The EU Commission is currently consulting on a revision to the Tobacco Excise Directive, which could see reduced risk products such as e-cigarettes being included. Our associate Clive Bates has written an in depth briefing together with NNA which details why this is a very bad idea. The full briefing can be read here. The consultation can be found here.
There is no case on principled or practical grounds to apply excise duties to vaping products and other products that offer a much safer alternative to smoking. The value to health and wellbeing associated with switching from smoking to vaping will exceed any benefits arising from revenue collection.
Just as it was with the Tobacco Products Directive, the inclusion of products which do not contain tobacco in the Tobacco Excise Directive is unhelpful and risks creating confusion in the minds of consumers.
If vapour and other reduced risk products are to be included in the directive then our view is as follows:
- Excise policies on reduced risk products can have a significant negative impact for human health and is inconsistent with EU requirements to make policy with a high level of health protection.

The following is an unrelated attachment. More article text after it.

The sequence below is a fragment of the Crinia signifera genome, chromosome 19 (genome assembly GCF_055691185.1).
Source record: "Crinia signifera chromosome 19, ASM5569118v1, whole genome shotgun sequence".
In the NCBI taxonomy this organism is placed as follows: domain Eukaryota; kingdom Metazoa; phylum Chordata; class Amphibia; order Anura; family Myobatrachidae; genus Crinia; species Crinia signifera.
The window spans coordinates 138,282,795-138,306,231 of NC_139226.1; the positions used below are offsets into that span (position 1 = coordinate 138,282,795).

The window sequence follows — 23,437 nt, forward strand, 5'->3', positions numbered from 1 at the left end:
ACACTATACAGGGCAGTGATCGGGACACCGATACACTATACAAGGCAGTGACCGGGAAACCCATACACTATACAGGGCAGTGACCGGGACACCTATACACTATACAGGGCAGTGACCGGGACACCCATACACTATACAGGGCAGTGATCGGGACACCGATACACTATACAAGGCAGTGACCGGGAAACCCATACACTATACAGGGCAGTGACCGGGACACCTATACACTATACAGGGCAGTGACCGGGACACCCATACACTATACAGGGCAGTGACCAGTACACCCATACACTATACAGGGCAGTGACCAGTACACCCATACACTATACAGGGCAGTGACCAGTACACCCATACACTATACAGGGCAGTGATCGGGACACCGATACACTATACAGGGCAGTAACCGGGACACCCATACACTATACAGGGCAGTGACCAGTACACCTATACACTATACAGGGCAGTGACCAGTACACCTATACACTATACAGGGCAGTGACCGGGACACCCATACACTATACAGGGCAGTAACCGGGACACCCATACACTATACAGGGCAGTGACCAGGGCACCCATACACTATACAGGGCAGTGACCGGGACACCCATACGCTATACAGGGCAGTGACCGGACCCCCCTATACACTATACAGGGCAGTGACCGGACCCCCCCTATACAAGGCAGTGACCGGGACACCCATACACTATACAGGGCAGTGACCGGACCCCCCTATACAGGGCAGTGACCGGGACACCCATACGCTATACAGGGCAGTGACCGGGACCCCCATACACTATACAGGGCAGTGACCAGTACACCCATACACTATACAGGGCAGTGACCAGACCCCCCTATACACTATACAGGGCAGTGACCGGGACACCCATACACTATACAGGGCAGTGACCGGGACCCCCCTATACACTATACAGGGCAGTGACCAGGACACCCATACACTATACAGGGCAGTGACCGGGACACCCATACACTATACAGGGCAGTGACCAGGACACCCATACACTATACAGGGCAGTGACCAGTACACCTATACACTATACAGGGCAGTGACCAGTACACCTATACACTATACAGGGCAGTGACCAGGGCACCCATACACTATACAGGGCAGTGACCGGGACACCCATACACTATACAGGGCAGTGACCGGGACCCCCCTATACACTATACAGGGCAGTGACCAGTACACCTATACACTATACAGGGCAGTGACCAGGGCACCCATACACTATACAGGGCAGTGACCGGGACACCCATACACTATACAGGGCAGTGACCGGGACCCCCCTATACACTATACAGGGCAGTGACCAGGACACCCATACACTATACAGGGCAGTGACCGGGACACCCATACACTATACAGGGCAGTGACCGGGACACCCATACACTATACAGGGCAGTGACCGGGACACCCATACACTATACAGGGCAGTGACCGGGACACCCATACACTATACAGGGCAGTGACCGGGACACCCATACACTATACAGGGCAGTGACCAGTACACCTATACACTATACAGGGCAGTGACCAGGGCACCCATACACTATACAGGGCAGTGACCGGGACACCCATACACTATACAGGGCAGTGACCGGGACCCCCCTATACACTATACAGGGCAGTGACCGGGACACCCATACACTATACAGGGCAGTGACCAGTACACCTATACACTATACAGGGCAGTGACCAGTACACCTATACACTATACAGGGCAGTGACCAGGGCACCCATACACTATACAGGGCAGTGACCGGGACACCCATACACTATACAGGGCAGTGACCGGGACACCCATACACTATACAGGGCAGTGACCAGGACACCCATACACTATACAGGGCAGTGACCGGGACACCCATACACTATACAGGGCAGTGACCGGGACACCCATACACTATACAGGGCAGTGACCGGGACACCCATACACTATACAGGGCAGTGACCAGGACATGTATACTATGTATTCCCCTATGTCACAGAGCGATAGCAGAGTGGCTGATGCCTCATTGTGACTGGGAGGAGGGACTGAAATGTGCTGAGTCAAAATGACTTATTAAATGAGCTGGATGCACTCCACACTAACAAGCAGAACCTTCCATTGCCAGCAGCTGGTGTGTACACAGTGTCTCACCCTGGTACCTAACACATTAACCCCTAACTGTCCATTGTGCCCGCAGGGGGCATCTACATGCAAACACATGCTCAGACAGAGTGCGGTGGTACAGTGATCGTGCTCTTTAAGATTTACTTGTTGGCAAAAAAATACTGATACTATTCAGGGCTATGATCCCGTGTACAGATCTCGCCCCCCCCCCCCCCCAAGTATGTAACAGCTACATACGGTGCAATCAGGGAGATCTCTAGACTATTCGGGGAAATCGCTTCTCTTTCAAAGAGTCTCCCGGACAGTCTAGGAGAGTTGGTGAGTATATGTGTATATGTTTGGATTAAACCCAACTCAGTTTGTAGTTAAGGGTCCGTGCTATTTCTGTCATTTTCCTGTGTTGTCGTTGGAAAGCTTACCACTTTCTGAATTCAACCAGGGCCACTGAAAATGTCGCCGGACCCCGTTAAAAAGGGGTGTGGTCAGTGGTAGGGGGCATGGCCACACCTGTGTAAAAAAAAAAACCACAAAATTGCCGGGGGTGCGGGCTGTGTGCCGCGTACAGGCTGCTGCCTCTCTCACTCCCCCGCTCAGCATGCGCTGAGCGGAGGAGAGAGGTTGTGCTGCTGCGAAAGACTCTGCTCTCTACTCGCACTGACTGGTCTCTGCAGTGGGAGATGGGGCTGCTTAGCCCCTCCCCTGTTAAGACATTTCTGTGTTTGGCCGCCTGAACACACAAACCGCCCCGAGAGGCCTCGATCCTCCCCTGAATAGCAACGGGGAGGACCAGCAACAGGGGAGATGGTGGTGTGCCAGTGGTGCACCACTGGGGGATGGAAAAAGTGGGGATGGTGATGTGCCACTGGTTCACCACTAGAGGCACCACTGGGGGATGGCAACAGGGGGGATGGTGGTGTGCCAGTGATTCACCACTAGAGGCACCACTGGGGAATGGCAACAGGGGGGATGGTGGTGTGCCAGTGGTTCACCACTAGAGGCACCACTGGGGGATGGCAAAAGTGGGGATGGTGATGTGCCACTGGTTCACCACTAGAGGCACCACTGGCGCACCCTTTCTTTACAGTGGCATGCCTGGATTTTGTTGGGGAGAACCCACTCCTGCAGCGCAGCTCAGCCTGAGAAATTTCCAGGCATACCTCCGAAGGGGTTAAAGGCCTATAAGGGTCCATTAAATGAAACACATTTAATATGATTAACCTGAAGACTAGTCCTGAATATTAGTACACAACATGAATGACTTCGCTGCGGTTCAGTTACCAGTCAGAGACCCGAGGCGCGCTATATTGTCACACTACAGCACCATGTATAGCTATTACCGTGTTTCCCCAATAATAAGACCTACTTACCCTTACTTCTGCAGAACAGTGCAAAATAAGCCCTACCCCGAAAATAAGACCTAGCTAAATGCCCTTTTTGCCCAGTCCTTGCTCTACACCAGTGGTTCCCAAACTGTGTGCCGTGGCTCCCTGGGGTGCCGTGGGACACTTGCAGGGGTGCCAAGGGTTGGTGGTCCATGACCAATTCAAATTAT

- The EU principle of 'non-discrimination' requires that products with very different characteristics are not treated in the same way - the vast difference in health risks means that reduced risk products must have zero or very low taxation relative to smoked tobacco products.
- There is an opportunity to create a regime which will incentivise use of the safer products.
- The risk is that poor policy will reduce this incentive, and so protect the market for smoked tobacco products.
- Excise duty is a 'sin tax' and switching to low risk products is a virtue to be encouraged, not a sin to be taxed.
Our recommendations for low risk non combustible products are as follows:
- If they are included in the directive then a zero rate duty must be allowed.
- There should be a maximum rate set which reflects the very substantial difference in risk compared to smoked tobacco.
We urge the European Commission, European Council and member state tax authorities to take great care in striking the balance between public health, revenue raising and administrative costs. The institutions involved should conduct thorough impact assessments, take a hard look at the risks of causing harm to health and then think again about imposing excise duties on products that are already helping millions of Europeans to improve their health and wellbeing and have the potential to help millions more.
Please do read the full briefing and have your say. Make sure your MP also understands your concerns.